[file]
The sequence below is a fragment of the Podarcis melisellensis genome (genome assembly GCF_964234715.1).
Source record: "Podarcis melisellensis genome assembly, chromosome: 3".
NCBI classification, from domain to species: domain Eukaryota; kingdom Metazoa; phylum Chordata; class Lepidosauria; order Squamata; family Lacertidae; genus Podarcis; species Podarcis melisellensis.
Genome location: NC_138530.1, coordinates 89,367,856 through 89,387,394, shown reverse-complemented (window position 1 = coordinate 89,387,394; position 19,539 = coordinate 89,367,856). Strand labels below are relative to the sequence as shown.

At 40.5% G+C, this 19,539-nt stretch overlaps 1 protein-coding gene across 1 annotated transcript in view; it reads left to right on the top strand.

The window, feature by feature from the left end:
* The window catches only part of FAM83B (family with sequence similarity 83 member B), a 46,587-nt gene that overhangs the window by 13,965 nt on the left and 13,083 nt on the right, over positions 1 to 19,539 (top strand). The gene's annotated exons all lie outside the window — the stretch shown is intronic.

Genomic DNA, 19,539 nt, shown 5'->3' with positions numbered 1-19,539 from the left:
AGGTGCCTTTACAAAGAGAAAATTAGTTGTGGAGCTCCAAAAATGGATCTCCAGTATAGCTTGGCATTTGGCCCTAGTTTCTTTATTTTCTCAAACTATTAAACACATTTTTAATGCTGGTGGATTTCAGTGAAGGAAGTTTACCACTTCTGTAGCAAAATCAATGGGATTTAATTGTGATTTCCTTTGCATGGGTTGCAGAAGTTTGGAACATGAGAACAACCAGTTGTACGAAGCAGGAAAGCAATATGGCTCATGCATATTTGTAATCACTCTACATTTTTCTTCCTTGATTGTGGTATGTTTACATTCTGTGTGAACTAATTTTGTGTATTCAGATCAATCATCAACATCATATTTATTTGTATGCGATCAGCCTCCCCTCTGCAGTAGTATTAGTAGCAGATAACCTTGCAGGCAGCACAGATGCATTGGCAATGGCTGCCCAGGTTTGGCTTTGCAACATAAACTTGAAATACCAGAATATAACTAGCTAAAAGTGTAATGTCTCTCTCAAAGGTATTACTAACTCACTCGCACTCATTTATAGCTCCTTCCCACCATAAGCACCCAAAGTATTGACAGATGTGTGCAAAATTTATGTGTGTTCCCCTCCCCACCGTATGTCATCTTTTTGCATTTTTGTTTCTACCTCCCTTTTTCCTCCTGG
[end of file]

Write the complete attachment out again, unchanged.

The sequence below is a fragment of the Podarcis melisellensis genome (genome assembly GCF_964234715.1).
Source record: "Podarcis melisellensis genome assembly, chromosome: 3".
NCBI classification, from domain to species: domain Eukaryota; kingdom Metazoa; phylum Chordata; class Lepidosauria; order Squamata; family Lacertidae; genus Podarcis; species Podarcis melisellensis.
Genome location: NC_138530.1, coordinates 89,367,856 through 89,387,394, shown reverse-complemented (window position 1 = coordinate 89,387,394; position 19,539 = coordinate 89,367,856). Strand labels below are relative to the sequence as shown.

At 40.5% G+C, this 19,539-nt stretch overlaps 1 protein-coding gene across 1 annotated transcript in view; it reads left to right on the top strand.

The window, feature by feature from the left end:
* The window catches only part of FAM83B (family with sequence similarity 83 member B), a 46,587-nt gene that overhangs the window by 13,965 nt on the left and 13,083 nt on the right, over positions 1 to 19,539 (top strand). The gene's annotated exons all lie outside the window — the stretch shown is intronic.

Genomic DNA, 19,539 nt, shown 5'->3' with positions numbered 1-19,539 from the left:
AGGTGCCTTTACAAAGAGAAAATTAGTTGTGGAGCTCCAAAAATGGATCTCCAGTATAGCTTGGCATTTGGCCCTAGTTTCTTTATTTTCTCAAACTATTAAACACATTTTTAATGCTGGTGGATTTCAGTGAAGGAAGTTTACCACTTCTGTAGCAAAATCAATGGGATTTAATTGTGATTTCCTTTGCATGGGTTGCAGAAGTTTGGAACATGAGAACAACCAGTTGTACGAAGCAGGAAAGCAATATGGCTCATGCATATTTGTAATCACTCTACATTTTTCTTCCTTGATTGTGGTATGTTTACATTCTGTGTGAACTAATTTTGTGTATTCAGATCAATCATCAACATCATATTTATTTGTATGCGATCAGCCTCCCCTCTGCAGTAGTATTAGTAGCAGATAACCTTGCAGGCAGCACAGATGCATTGGCAATGGCTGCCCAGGTTTGGCTTTGCAACATAAACTTGAAATACCAGAATATAACTAGCTAAAAGTGTAATGTCTCTCTCAAAGGTATTACTAACTCACTCGCACTCATTTATAGCTCCTTCCCACCATAAGCACCCAAAGTATTGACAGATGTGTGCAAAATTTATGTGTGTTCCCCTCCCCACCGTATGTCATCTTTTTGCATTTTTGTTTCTACCTCCCTTTTTCCTCCTGG